DeSousa's organizational chart received the most positive attention for its advancement of black and female leaders. It received the most negative attention for whom he put in place under him. Support Services Deputy Andre Bonaparte was an old friend of DeSousa's that had not been a police officer for ten years. DeSousa gave him most of the department to oversee. Operations Deputy Thomas Cassella was an ally of the mayor, which may have had something to do with his limited scope of work. (He never got a chance to earn the position, after his alleged Internal Affairs record was leaked to the public.)
Three months into his term, DeSousa himself was indicted and left the job.
Gary Tuggle, the Deputy that replaced Casella, took over as Acting Commissioner. He shuffled things around a bit more:
In the fallout of GTTF, the department grew even more accountability departments - Overtime Audit, Internal Audit, Anti-Corruption, Constitutional Policing (not to be confused with 21st Century Policing), in addition to the ones that existed, like EEOC, IAD, SIRT, etc. Again, these divisions were dispersed. Some of the people put in charge of these divisions were publicly known to have been investigated themselves for misconduct, which happens when you have more accountability jobs than commanders with clean records.
Enter Commissioner Michael Harrison in January of this year. Harrison has made a number of staffing cuts and demotions, bringing the organizational chart back to the streamlined, vertical appearance it had in 2010. His efforts have been guided by some of the people that were in charge back then. The chart even has an old fashioned font!
BPD is back to Operations (crime-fighting) and Administrative (management). Gone is that Strategic Services Bureau that was so vaguely named it could take on anything. Besides his deputies, there are now just two people reporting directly to Harrison.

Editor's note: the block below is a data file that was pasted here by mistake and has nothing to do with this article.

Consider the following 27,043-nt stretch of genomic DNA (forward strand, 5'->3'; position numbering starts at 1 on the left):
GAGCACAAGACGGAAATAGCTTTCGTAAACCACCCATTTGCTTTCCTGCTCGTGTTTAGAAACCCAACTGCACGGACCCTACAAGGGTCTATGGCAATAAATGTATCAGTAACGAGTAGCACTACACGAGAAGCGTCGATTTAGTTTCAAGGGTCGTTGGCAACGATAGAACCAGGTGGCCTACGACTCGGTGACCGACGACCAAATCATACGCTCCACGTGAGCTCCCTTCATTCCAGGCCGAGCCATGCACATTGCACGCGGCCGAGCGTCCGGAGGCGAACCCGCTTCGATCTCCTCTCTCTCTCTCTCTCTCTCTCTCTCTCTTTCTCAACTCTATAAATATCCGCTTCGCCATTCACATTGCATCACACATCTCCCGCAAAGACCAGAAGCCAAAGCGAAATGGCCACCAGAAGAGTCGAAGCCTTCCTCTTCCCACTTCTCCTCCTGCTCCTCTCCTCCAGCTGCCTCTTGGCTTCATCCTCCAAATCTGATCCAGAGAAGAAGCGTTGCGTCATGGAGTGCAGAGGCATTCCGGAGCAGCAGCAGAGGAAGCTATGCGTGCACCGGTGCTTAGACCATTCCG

There's still a big emphasis on accountability on Harrison's chart, but streamlined under two Bureaus. "Compliance" seems largely focused around the Department of Justice Consent Decree implementation. The "Public Integrity" Bureau is a bit concerning for two reasons: First, there is a high-paid, powerful Deputy overseeing only two departments and in charge of all punitive measures; second, the SIRT/Anti-Corruption division is reporting to IAD, creating possible conflicts. (I will write about this separately soon.)
Time will tell what value Harrison brings to Baltimore. Given his enormous financial reward - and the high-ranking positions being offered to people he selects to bring from outside - it seems only fair that he is saving the city money by cutting back on command.
The BPD organizational chart will never tell the full story of BPD. Most internal investigations never even make it as far as Internal Affairs, for instance. We also know that Batts instituted a dramatic shift in the patrol schedule that became codified into the police contract.
Still, it's clear that in less than a decade, the department's organizational chart ballooned into overflowing commanders, confusing lines of supervision, and fragmented and conflicted accountability initiatives.
Is it possible that the organizational chart is a reflection - or even cause - of other issues in Baltimore crime in the last decade? The city will theorize about why crime skyrocketed in April 2015 and how GTTF was allowed to flourish unchecked for a long time. What is clear is that, from 2012 to 2018, the department's bureaucracy became dizzying and bloated.
Even if Harrison revision is beneficial, the bigger problem will persist: The citizens of Baltimore have little to no say in how the department spends its money, organizes its functions, and staffs its command positions. Each new commissioner has had too much unchecked power to disrupt radically, reward allies, and consolidate power.